Fuel, fire and smoke: Evolving to meet our climate challenge

IAWF conferenceWildfires have become an increasing challenge to humanity, the ecosystem, and the atmosphere we depend on. Responding to larger and more destructive wildfires and protecting against their climate impacts is challenging; understanding fire behavior and our responses is critical.

The 7th International Fire Behaviour and Fuels Conference is a forum in which fire management experience is documented, current work is showcased, and emerging research is shared as we together develop solutions to these challenges.

This conference on three continents brings together countries in three areas of the world to develop fire policies at national, regional– to learn from others how they address fire risks and build resilience. The conference unites policymakers, scientists, managers, and indigenous land stewards for a shared purpose in  living with fire.


The 7th International Fire Behaviour and Fuels Conference hosts events on three continents, highlighting a range of experience from different countries to develop fire management policies in facing risk and building resilience.

The conference will bring together policymakers, scientists, fire managers, and Indigenous land stewards, and more for a shared purpose of creating a future where we can live with fire. Join us for an authentic conversation on managing fires and creating a sustainable future.

Presenters and speakers this year include Dr. Lori Moore-Merrell, Dr. Dean Yibarbuk, Dr. Lachlan McCaw, Prof. Nerilie Abram, Prof. Sarah Legge, Dr. Dan Pronk, Katie Lighthall, Dr. Mark Finney, Dr. Mark Parrington, Dr. Joseph Wilkins, Edward Alexander,and Dr. Conceicao Colaco. All conference registrants at any of the three locations will receive access to recordings of each presentation.

Workshops: Our interactive workshops are educational and feature a range of topics to choose from. You can learn new skills and connect with experts in their fields.

Field Tours: Each location has scheduled a collection of field trip opportunities. Field tours provide hands-on learning options  from exploring nature to sharing history and culture. Select your trip when you register.

Exhibitors: Our exhibition hosts a range of displays and demos. You will learn more about the latest products and services in fire science and management. We look forward to seeing you there!

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The International Association of Wildland Fire (IAWF) is a non-profit, 501(c)(3) professional association committed to a non-partisan approach for uniting the global wildland fire community. We were formed in 1990 as a global professional membership association. For 30 years IAWF has grown from a fledgling organization to a global member-focused association spanning 26+ countries. The IAWF was formed to promote a better understanding of wildland fire and built on the belief that an understanding of this dynamic natural force is vital for natural resource management, protecting the health, safety, and welfare of people including firefighters and the public, and for harmonious interactions between people and their environment. IAWF is dedicated to communicating with the entire wildland fire community and providing a global linkage for people with shared interest in wildland fire and all of the associated topics of this multifaceted community. To accomplish these goals, we convene and create networks across sectors, fields, and disciplines to connect the wildfire community through multiple platforms, through which we communicate — including conferences, our website, the premier academic journal in our field (International Journal of Wildland Fire), a popular-oriented magazine (Wildfire) and via social media outlets.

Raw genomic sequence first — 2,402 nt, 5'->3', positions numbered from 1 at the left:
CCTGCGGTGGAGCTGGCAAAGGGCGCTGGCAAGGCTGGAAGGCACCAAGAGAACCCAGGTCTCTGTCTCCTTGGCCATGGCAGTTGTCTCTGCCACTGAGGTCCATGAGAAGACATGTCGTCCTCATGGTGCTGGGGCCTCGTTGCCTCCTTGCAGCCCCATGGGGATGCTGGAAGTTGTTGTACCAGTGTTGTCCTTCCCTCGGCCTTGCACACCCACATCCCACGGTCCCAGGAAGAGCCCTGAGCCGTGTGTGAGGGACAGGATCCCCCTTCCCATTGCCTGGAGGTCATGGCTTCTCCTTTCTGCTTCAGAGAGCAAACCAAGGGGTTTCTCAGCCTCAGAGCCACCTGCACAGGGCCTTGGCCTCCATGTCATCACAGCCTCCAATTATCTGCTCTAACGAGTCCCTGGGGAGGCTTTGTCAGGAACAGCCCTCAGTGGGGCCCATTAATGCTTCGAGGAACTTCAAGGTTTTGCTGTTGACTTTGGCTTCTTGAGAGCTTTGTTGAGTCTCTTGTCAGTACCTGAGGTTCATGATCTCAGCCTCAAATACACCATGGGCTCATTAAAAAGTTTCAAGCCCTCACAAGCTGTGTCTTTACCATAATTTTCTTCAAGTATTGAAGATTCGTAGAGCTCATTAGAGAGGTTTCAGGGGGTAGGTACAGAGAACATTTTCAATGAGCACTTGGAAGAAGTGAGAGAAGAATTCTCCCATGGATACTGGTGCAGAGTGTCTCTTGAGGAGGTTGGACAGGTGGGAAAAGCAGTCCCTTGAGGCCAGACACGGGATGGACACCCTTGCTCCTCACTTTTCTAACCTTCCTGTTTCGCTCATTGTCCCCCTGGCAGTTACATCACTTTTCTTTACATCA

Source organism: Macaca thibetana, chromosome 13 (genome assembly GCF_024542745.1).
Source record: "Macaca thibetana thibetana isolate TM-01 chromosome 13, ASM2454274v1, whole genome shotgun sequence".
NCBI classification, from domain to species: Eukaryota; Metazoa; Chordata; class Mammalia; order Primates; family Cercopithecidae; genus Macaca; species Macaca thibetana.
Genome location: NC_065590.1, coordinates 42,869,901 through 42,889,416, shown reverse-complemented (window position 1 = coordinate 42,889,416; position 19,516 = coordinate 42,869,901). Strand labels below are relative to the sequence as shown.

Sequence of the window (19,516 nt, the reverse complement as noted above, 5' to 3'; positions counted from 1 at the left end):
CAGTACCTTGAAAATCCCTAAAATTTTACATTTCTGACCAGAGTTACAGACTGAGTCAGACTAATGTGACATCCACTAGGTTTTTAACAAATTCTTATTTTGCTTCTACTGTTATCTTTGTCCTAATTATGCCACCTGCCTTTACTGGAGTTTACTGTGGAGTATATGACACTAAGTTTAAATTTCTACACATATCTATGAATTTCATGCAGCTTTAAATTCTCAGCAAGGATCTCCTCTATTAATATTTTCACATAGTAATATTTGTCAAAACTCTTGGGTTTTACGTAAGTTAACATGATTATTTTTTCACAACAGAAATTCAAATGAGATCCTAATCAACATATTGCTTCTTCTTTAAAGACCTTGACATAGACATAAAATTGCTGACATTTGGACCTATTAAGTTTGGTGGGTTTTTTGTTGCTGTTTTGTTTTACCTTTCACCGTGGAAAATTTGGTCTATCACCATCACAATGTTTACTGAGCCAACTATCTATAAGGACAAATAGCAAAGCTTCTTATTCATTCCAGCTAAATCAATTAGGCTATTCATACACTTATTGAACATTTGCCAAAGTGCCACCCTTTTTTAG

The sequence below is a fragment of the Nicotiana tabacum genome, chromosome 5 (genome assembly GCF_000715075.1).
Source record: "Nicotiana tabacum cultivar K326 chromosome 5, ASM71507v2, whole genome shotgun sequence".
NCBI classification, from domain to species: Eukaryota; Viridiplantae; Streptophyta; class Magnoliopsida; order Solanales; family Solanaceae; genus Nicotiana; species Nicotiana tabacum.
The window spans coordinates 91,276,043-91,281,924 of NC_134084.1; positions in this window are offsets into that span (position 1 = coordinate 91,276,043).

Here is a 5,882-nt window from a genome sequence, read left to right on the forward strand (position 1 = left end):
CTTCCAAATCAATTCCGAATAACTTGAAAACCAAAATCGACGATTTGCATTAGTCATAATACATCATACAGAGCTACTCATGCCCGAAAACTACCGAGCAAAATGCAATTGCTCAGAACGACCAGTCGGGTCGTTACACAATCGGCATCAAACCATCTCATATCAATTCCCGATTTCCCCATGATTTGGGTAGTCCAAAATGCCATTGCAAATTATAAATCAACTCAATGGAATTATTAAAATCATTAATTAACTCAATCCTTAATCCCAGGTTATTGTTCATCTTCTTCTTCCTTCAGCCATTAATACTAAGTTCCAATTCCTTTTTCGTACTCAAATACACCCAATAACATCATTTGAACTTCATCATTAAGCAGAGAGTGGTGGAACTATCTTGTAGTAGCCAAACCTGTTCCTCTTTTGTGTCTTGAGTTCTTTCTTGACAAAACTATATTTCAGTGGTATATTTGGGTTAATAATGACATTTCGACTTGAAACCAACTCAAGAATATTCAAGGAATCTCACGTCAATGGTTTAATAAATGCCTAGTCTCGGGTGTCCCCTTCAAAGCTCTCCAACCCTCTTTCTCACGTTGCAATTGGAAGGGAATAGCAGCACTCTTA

Maybe it wasn’t the hurricane that blew up the Maui wildfires

Scientists have introduced a new theory for the cause of the Maui fires in August, and the theory casts doubt on previous assumptions that linked the wildfires to nearby Hurricane Dora. Weather models show the fires were actually blown by the same meteorological phenomenon that’s often behind California’s worst wildfires — a downslope windstorm (see Rattlesnake).

Nearly four months after the Lahaina Fire that devastated Maui — leaving 100 people dead and 6,000 still homeless — scientists have clarified a new theory; according to a report by the Daily Mail, video footage documenting the fire revealed a wind-driven firestorm, but the power outages during the firestorm left scientists uncertain about which factors had caused the fire behavior.